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The Look of Love
© Debbie Porter 29th January, 2005

"If you’ll just take a seat in here, we’ll be out in a moment."

The faux gilt antique chair looked anything but comfortable, but was certainly in keeping with the character and nature of the room. Being an obedient person, I did as I was asked and plonked myself down to wait.

A quick scan of my new surroundings was a little disconcerting – after all, what 44-year-old woman enjoys seeing her image multiplied an infinite number of times as a multitude of mirrors bounce it around the room?

Not this 44-year-old woman, that’s for sure!

Finding something non-reflective to look at, I started to think back to the last time I’d been in a shop like this. The first and last time, for that matter. It had been 23 years ago, and back then the occupants of the mirrored room and uncomfortable chairs had been my mother and future mother-in-law. In some ways, it felt like a lifetime ago … yet in other ways it seemed like only yesterday.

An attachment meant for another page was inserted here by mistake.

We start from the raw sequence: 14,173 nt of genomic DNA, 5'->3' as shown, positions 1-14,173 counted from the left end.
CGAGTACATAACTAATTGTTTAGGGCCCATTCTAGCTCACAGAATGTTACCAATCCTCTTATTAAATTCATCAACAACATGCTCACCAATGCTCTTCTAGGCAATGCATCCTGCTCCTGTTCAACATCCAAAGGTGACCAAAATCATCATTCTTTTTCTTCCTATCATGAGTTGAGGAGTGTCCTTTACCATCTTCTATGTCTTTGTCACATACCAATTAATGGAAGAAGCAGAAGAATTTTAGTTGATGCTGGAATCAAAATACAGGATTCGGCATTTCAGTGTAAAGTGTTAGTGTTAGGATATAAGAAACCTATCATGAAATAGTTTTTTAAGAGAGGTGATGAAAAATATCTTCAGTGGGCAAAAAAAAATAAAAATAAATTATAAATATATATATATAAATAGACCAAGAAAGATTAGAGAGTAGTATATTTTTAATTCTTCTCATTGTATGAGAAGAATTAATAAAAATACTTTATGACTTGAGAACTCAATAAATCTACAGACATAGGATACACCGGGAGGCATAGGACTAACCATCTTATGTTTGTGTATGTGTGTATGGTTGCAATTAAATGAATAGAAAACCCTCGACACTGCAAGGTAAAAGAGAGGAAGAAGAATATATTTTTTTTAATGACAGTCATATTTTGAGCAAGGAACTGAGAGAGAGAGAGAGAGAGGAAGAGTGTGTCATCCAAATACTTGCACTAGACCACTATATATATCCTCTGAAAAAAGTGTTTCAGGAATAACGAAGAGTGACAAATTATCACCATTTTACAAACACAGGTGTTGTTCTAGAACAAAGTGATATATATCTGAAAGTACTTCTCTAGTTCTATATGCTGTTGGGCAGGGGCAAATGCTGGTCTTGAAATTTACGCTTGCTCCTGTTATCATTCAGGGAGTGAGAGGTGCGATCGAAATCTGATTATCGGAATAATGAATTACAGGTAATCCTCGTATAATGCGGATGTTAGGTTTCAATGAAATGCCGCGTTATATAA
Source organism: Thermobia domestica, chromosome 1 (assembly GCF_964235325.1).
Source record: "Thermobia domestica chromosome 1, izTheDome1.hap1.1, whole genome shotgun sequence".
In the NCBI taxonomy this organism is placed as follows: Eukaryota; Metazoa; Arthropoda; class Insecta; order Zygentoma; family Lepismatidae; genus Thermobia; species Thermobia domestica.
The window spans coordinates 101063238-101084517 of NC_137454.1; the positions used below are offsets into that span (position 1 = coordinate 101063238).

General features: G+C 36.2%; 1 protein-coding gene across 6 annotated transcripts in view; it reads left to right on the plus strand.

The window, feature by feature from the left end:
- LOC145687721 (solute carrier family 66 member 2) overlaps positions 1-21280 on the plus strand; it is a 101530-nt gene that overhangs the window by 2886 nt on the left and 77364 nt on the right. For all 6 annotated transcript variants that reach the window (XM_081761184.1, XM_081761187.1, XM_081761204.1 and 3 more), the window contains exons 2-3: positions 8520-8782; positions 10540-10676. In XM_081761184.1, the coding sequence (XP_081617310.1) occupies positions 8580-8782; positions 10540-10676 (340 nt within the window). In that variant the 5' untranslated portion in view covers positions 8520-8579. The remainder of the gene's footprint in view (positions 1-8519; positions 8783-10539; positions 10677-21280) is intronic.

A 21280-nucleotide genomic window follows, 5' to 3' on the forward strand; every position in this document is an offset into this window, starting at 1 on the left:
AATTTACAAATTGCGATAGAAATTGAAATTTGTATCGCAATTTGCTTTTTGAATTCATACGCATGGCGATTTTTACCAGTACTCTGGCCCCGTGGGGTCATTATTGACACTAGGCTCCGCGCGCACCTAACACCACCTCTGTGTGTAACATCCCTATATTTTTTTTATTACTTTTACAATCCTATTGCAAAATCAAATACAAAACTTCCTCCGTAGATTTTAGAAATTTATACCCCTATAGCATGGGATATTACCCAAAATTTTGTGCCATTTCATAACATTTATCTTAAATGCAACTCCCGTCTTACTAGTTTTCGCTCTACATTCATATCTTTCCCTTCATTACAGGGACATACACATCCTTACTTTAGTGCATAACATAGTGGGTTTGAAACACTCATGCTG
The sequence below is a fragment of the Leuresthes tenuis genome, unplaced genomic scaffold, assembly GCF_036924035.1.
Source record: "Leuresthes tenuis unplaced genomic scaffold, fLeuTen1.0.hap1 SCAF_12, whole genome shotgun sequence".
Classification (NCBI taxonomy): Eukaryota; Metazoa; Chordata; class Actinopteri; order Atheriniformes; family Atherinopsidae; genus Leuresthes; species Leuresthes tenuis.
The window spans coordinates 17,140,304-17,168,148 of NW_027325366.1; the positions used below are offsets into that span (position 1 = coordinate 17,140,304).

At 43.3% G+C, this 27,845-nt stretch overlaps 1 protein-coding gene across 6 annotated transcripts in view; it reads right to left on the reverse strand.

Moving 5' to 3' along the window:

Just then the rustle of someone walking into the room momentarily interrupted my trip down memory lane. There, dressed in a cloud of white and beaming with joy, stood Kylie, my daughter.

The tears sprang unbidden and unexpectedly to my eyes as I absorbed the first sight of my daughter as a bride-to-be.

With satisfaction, Kylie called over her shoulder to the assistant behind, "I told you she’d cry, didn’t I?"

My daughter knew me better than I knew myself. Brushing the tears quickly away, I smiled and marveled at this glowing vision of loveliness floating across the floor. The vast array of mirrors finally had an image worth reflecting more than once, and every angle was displayed to perfection.

A million memories came rushing back of that day when I was standing in Kylie’s place. That once in a lifetime moment when a girl first truly sees herself as a bride – a woman about to step across the threshold from the world that she knows, to a world that is yet to be revealed.

How is it possible that a white dress and veil are able to have such an impact on our hearts and minds? After all, what are the ingredients? A swag of material, a bit of netting, some crystal and pearl beads and a little headpiece – could they really hold so much power?